Saturday, May 09, 2009

Cambridge Life: 5/7/09 Birds of a feather Cambridge Life: 5/7/09 Birds of a feather

Photo by Debra Pearlman

On Thursday past, I spotted these two handsome birds in the field next to my house. They are Guinea Fowl. Not a wild critter roaming the area, I wanted to know more about them (beside the fact that they make good eating). Here's what I found out:

Guinea fowl (Numida meleagris) are said to be good for controlling the Lyme Disease-bearing deer tick. (For more info on guineas and Lyme disease see: Duffy, David Cameron, R. Downer, and C. Brinkley, 1992. The effectiveness of Helmeted Guineafowl in the control of the deer tick, the vector of Lyme Disease, The Wilson Bulletin, 164(2): 342-345.)

They range well (the two I saw came from a farm way up the hill) and eat lots of small things. In fact, if you keep bees, you don't really want to keep guineas. They'll stand by the hive and snap up the bees as they come out. Domestic Guinea Fowl are found in many varieties, including Pearl (the wild type), White , Buff Dundotte, Royal Purple, Porcelain, Slate, Chocolate, Violet or Mulberry, Lavender, and Coral Blue, but there are several other species of guinea fowl in the family Numididae, including the Vulturine Guinea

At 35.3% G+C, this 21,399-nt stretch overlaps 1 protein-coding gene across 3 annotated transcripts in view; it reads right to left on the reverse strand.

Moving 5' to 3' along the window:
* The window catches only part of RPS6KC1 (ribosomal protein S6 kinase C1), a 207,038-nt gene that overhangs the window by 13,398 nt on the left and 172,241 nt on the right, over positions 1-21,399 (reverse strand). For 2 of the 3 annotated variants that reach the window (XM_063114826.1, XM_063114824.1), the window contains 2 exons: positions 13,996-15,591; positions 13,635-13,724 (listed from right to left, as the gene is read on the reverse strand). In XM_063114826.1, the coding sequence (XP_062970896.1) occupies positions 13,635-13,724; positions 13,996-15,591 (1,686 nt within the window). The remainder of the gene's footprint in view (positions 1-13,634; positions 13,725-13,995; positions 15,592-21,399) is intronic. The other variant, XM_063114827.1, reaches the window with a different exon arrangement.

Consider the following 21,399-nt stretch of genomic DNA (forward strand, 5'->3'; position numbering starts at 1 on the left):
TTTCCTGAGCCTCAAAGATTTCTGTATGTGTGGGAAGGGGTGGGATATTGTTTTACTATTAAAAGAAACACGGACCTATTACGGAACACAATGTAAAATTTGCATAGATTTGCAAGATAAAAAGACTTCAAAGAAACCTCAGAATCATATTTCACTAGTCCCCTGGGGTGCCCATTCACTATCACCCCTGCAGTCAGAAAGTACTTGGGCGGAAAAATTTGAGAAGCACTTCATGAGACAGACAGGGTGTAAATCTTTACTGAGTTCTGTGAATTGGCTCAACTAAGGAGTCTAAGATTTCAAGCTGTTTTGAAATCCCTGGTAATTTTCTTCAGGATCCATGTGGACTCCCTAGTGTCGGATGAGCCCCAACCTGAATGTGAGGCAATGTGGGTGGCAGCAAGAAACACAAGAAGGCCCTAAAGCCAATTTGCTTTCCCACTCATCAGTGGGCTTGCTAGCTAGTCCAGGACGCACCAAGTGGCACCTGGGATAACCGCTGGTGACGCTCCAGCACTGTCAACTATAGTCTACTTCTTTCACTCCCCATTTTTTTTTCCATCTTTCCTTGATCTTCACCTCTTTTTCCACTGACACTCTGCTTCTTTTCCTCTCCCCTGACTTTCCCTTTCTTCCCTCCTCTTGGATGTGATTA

(Acryllium vulturinum)
Photo courtesy of Linda Enger from and the Crested Guineas (Guttera spp.) .

Young guineas are called "keets." Being native to dry areas of Africa, they are very susceptible to dampness during their first two weeks, and can die from following the mother through dewy grass. After two weeks of age, they are probably the hardiest of all domestic land fowl.

Photo by Debra Pearlman
This fellow was keeping an eye on his lady friend.

The easiest way to sex them is by voice. Both males and females make a single syllable, machine-gunlike alarm call, but only the females have a two syllable call. It sounds like they're saying "buck-wheat."

I found this information at FeatherSite What did we do before Google?


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